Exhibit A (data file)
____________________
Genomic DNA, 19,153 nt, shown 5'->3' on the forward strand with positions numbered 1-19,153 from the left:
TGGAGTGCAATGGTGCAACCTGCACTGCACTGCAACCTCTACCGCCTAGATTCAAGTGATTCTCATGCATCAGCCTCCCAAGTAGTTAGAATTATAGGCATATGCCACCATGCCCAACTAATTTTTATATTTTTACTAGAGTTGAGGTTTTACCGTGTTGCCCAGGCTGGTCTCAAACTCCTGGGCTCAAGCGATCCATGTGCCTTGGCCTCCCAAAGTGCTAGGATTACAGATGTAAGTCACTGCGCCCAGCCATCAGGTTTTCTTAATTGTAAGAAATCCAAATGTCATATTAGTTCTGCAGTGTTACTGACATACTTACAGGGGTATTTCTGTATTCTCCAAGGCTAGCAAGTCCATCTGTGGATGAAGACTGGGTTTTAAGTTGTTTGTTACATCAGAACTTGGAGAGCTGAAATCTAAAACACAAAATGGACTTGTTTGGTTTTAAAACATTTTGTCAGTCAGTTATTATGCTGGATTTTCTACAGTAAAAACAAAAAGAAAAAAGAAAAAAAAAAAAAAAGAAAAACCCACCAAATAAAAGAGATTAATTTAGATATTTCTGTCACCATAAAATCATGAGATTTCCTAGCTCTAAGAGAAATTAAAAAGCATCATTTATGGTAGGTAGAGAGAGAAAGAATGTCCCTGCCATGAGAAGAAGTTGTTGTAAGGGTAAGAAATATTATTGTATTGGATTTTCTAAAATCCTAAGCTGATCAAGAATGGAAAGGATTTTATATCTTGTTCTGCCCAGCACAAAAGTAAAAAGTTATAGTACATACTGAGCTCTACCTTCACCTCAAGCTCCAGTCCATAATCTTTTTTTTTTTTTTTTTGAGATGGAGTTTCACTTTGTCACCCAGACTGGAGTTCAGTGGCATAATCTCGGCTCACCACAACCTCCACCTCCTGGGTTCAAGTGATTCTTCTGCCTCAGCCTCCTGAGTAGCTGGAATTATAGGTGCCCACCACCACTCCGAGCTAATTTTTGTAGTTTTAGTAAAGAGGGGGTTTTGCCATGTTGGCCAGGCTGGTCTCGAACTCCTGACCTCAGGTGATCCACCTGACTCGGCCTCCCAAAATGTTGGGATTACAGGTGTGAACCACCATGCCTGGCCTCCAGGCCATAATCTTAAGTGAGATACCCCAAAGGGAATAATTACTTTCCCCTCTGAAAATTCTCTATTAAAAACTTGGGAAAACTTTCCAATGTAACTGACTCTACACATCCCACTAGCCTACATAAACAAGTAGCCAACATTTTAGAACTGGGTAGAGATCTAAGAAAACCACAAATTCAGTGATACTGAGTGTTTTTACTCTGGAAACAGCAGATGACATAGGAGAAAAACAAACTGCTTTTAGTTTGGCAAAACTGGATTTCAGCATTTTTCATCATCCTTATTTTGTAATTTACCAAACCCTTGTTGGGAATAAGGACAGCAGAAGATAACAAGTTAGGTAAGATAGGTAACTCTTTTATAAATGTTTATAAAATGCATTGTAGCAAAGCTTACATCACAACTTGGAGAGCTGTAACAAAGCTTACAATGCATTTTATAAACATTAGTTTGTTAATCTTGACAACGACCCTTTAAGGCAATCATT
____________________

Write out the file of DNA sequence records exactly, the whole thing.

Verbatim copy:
Genomic DNA, 19,153 nt, shown 5'->3' on the forward strand with positions numbered 1-19,153 from the left:
TGGAGTGCAATGGTGCAACCTGCACTGCACTGCAACCTCTACCGCCTAGATTCAAGTGATTCTCATGCATCAGCCTCCCAAGTAGTTAGAATTATAGGCATATGCCACCATGCCCAACTAATTTTTATATTTTTACTAGAGTTGAGGTTTTACCGTGTTGCCCAGGCTGGTCTCAAACTCCTGGGCTCAAGCGATCCATGTGCCTTGGCCTCCCAAAGTGCTAGGATTACAGATGTAAGTCACTGCGCCCAGCCATCAGGTTTTCTTAATTGTAAGAAATCCAAATGTCATATTAGTTCTGCAGTGTTACTGACATACTTACAGGGGTATTTCTGTATTCTCCAAGGCTAGCAAGTCCATCTGTGGATGAAGACTGGGTTTTAAGTTGTTTGTTACATCAGAACTTGGAGAGCTGAAATCTAAAACACAAAATGGACTTGTTTGGTTTTAAAACATTTTGTCAGTCAGTTATTATGCTGGATTTTCTACAGTAAAAACAAAAAGAAAAAAGAAAAAAAAAAAAAAAGAAAAACCCACCAAATAAAAGAGATTAATTTAGATATTTCTGTCACCATAAAATCATGAGATTTCCTAGCTCTAAGAGAAATTAAAAAGCATCATTTATGGTAGGTAGAGAGAGAAAGAATGTCCCTGCCATGAGAAGAAGTTGTTGTAAGGGTAAGAAATATTATTGTATTGGATTTTCTAAAATCCTAAGCTGATCAAGAATGGAAAGGATTTTATATCTTGTTCTGCCCAGCACAAAAGTAAAAAGTTATAGTACATACTGAGCTCTACCTTCACCTCAAGCTCCAGTCCATAATCTTTTTTTTTTTTTTTTTGAGATGGAGTTTCACTTTGTCACCCAGACTGGAGTTCAGTGGCATAATCTCGGCTCACCACAACCTCCACCTCCTGGGTTCAAGTGATTCTTCTGCCTCAGCCTCCTGAGTAGCTGGAATTATAGGTGCCCACCACCACTCCGAGCTAATTTTTGTAGTTTTAGTAAAGAGGGGGTTTTGCCATGTTGGCCAGGCTGGTCTCGAACTCCTGACCTCAGGTGATCCACCTGACTCGGCCTCCCAAAATGTTGGGATTACAGGTGTGAACCACCATGCCTGGCCTCCAGGCCATAATCTTAAGTGAGATACCCCAAAGGGAATAATTACTTTCCCCTCTGAAAATTCTCTATTAAAAACTTGGGAAAACTTTCCAATGTAACTGACTCTACACATCCCACTAGCCTACATAAACAAGTAGCCAACATTTTAGAACTGGGTAGAGATCTAAGAAAACCACAAATTCAGTGATACTGAGTGTTTTTACTCTGGAAACAGCAGATGACATAGGAGAAAAACAAACTGCTTTTAGTTTGGCAAAACTGGATTTCAGCATTTTTCATCATCCTTATTTTGTAATTTACCAAACCCTTGTTGGGAATAAGGACAGCAGAAGATAACAAGTTAGGTAAGATAGGTAACTCTTTTATAAATGTTTATAAAATGCATTGTAGCAAAGCTTACATCACAACTTGGAGAGCTGTAACAAAGCTTACAATGCATTTTATAAACATTAGTTTGTTAATCTTGACAACGACCCTTTAAGGCAATCATT